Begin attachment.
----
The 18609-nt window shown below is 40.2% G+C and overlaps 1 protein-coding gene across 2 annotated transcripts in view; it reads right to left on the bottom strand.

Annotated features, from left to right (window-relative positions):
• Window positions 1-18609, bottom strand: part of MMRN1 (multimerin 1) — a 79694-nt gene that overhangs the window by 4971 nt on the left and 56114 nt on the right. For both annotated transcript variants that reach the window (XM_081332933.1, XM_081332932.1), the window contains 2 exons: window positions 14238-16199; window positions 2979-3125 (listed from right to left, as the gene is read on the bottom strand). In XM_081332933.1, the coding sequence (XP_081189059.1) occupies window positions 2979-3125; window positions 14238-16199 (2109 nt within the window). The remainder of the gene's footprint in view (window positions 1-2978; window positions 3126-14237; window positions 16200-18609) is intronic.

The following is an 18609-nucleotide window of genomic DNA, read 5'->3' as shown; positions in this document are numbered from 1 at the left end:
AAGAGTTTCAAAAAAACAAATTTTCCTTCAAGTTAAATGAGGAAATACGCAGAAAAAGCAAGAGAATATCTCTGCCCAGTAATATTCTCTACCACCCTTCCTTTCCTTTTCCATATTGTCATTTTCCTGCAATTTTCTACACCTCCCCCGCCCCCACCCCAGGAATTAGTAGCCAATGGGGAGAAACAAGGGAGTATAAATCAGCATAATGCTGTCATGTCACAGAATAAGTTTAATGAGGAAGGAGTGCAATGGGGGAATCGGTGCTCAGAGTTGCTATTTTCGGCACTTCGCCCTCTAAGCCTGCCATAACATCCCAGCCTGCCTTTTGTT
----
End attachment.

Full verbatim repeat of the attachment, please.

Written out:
The 18609-nt window shown below is 40.2% G+C and overlaps 1 protein-coding gene across 2 annotated transcripts in view; it reads right to left on the bottom strand.

Annotated features, from left to right (window-relative positions):
• Window positions 1-18609, bottom strand: part of MMRN1 (multimerin 1) — a 79694-nt gene that overhangs the window by 4971 nt on the left and 56114 nt on the right. For both annotated transcript variants that reach the window (XM_081332933.1, XM_081332932.1), the window contains 2 exons: window positions 14238-16199; window positions 2979-3125 (listed from right to left, as the gene is read on the bottom strand). In XM_081332933.1, the coding sequence (XP_081189059.1) occupies window positions 2979-3125; window positions 14238-16199 (2109 nt within the window). The remainder of the gene's footprint in view (window positions 1-2978; window positions 3126-14237; window positions 16200-18609) is intronic.

The following is an 18609-nucleotide window of genomic DNA, read 5'->3' as shown; positions in this document are numbered from 1 at the left end:
AAGAGTTTCAAAAAAACAAATTTTCCTTCAAGTTAAATGAGGAAATACGCAGAAAAAGCAAGAGAATATCTCTGCCCAGTAATATTCTCTACCACCCTTCCTTTCCTTTTCCATATTGTCATTTTCCTGCAATTTTCTACACCTCCCCCGCCCCCACCCCAGGAATTAGTAGCCAATGGGGAGAAACAAGGGAGTATAAATCAGCATAATGCTGTCATGTCACAGAATAAGTTTAATGAGGAAGGAGTGCAATGGGGGAATCGGTGCTCAGAGTTGCTATTTTCGGCACTTCGCCCTCTAAGCCTGCCATAACATCCCAGCCTGCCTTTTGTT